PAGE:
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Bolton Nuts » BWFC » Bolton Wanderers Banter » 'I'm just a farm boy at heart' - keeper Trafford on his rural roots

'I'm just a farm boy at heart' - keeper Trafford on his rural roots

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karlypants

karlypants
Nat Lofthouse
Nat Lofthouse

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While James Trafford’s footballing upbringing has been unashamedly privileged, the young goalkeeper has no problem staying grounded when he goes back home to West Cumbria.

Since swapping Carlisle United for Manchester City at the age of 12, Trafford’s talents have been crafted in some of the most luxurious surroundings the English game has to offer.

Stepping out of the academy bubble and into the wilds of League One was seen as a big step at 19 years old, regardless of how highly his prospects were rated by Pep Guardiola and Co at the Etihad.

But Trafford believes his upbringing in the winds and rains of Greysouthern, a few miles outside Cockermouth, has helped steel him for the demands of the senior game, and he arrived at Wanderers a fortnight ago not worried about putting in a hard day’s graft.

“Working hard and being disciplined has been drilled into me since I was young,” he told The Bolton News. “It comes from my family, really, because they are all farmers.

“No-one does anything else apart from farming in my family, apart from my older cousin who is a dentist, and even that was a bit frowned upon! “He should have either been a farmer or a jockey, and it was similar to me. “I still have to explain a few things to my dad, like the offside rule, because he doesn’t really know much about football.

“It is only since I started playing at seven or eight that he had to take any notice at all but it is a good job he did or all those Sunday mornings playing at Frenchfields when I was at Carlisle would have felt really long.

“Being farmers, my mum and dad are lambing at the moment so they get up every three hours to go out and check the sheep. All that has been bred into me; be disciplined and to just work as hard as you can, really.”

Trafford could very easily have followed into the family business, never knowing the experience of playing in front of 18,000-plus, as he will surely do on Saturday when Wanderers welcome Sunderland to the UniBol.

Last Saturday, Trafford became the first Bolton keeper since Simon Farnworth in 1983 to keep a clean sheet in his first two games for the club.

But the teenager admits he is a farm boy at heart.

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“When I was younger, I was always a big farm lad,” he said. “I always played with my dad’s toy farm and, being honest, I don’t even know what got me into football. I can’t even remember.

“I always really enjoyed being on the farm and when I was in secondary school, if I wasn’t working hard, I was like ‘I’m going to be a farmer, I don’t need these grades!’ So that was my excuse, anyway, and maybe if football doesn’t work out, I will go into farming.”

“We have cows but we don’t milk them. We have sheep that we lamb. We grow crops so in the off-season I do tend to help out.

“I just tend to sit on the combine with my dad or lead barley with my dad, so he goes into the field with his trailer and gets the barley and drives. I just sit in with him because I just enjoy it as it’s what I used to do when I was a real young lad. “Before I learned to drive I had to drive a tractor around the fields. It’s something I enjoy doing in the off-season and not reminiscing, but just a reminder of the good times when I was younger.” Trafford’s first experience of League One football was a steep learning curve, and before arriving at Bolton he had spent a month sitting on the bench at Accrington Stanley.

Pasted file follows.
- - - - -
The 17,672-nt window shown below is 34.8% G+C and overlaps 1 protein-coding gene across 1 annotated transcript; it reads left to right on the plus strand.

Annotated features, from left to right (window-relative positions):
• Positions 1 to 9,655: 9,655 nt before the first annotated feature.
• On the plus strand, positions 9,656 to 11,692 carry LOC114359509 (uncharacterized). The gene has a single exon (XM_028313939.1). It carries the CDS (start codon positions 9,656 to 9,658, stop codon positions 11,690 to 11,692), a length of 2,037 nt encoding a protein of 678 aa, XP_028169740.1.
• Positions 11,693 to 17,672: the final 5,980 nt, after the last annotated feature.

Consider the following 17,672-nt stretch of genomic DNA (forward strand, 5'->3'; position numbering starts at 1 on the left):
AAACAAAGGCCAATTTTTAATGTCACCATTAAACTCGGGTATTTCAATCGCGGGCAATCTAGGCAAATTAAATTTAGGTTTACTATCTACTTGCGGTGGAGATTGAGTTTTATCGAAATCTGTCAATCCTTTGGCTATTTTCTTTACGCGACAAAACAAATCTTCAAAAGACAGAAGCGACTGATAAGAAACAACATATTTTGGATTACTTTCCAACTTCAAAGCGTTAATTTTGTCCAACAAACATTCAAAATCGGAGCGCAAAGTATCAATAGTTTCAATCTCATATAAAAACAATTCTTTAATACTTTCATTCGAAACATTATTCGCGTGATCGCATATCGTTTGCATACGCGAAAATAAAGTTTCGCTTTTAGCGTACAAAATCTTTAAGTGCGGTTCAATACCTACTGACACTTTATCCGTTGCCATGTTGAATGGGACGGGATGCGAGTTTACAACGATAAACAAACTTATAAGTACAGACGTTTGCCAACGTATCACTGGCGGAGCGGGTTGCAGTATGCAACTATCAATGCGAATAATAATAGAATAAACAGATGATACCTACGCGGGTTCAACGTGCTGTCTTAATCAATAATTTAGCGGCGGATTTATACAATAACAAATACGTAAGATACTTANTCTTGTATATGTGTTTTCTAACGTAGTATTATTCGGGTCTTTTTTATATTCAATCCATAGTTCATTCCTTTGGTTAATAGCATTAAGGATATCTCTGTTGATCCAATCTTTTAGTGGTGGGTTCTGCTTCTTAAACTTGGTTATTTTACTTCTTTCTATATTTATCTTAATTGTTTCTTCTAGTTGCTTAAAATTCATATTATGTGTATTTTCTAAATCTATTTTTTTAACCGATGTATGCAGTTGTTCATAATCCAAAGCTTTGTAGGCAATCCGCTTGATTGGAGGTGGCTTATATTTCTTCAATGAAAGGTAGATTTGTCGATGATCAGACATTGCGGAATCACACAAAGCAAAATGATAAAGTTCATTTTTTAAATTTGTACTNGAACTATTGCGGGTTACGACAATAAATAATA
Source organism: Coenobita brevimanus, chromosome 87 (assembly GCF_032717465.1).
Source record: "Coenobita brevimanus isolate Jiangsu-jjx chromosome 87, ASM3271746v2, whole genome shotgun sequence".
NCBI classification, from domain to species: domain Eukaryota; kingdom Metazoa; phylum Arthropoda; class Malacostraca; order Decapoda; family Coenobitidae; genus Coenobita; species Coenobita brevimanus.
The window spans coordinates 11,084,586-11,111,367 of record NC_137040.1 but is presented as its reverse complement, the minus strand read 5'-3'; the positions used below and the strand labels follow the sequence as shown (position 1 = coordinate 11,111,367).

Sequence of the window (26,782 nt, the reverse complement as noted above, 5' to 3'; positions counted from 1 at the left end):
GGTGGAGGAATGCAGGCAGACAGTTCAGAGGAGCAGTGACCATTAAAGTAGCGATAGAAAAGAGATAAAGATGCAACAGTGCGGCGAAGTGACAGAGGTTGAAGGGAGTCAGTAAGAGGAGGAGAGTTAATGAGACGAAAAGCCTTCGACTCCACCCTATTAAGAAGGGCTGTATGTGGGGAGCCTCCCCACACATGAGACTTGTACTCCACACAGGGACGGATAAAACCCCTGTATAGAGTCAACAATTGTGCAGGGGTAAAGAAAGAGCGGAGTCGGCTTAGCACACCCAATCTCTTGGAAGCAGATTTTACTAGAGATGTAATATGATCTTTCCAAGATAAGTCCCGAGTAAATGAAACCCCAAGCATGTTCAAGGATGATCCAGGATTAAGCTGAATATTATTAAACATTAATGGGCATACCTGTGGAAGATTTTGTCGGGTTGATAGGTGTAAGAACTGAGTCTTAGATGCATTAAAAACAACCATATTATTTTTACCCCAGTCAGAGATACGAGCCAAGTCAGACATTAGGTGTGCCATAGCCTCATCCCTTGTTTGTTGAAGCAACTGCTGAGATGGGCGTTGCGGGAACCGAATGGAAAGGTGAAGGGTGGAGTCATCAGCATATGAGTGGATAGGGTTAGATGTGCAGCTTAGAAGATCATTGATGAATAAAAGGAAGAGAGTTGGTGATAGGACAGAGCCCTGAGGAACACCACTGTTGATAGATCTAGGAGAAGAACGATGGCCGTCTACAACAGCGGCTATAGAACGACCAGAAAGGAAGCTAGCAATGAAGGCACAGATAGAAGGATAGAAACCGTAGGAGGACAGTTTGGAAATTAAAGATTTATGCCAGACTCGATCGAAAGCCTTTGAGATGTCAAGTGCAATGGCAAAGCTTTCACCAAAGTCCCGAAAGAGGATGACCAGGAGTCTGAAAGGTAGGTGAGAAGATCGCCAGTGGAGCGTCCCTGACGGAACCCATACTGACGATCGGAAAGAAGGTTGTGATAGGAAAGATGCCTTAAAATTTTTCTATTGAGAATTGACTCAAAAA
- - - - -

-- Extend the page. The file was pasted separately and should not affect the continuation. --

The youngster feels more comfortable with the playing style at Wanderers but said it had always been his intention to try something different in the second half of the season.

“I had my heart set on going out and playing, whether it was League Two, League One or even abroad,” he said. “I just wanted to play and develop. It doesn’t really matter what level as I’ve only just turned 19.

"Obviously, I want to play as high as I can but then as soon as Bolton came in for me, it was a no brainer. “Even though there was a lot of pressure, I didn’t really feel it but from the outside and other people looking in would have seen ‘there’s a lot of pressure on this young lad’ especially getting thrown straight in.

"Maybe it would have been a move that other people in my position would have said no to, just because of the pressure and the feel if it goes wrong. “But as soon as my agent told me, I said yeah, I want to come into Bolton. I’ve seen how they played, and they play how I want to play. It was a no brainer and I really wanted to do it.”

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While the welcome at Bolton had been a little on the lukewarm side, as some supporters voiced their concern at Trafford’s lack of experience, within 70 minutes of his debut the chants of “England’s Number One!” were drifting from the stands.

“I saw bits of what people were saying,” he said. “And it was nothing personal on me, the stick I was getting. “They were just tweeting and people would rather tweet bad news than good news. I just want to keep contributing and make the chants louder.

“When I came out to Bolton I discussed it with the goalie staff at City and they wanted me to play – but also to develop as a person, just get into the mindset of being a pro.

“You have to be at it every day, no matter whether you are enjoying it or not. And you have to perform in front of thousands at the weekend because when you are at this level there are no small crowds anymore. You have to handle the pressure that comes with it.”

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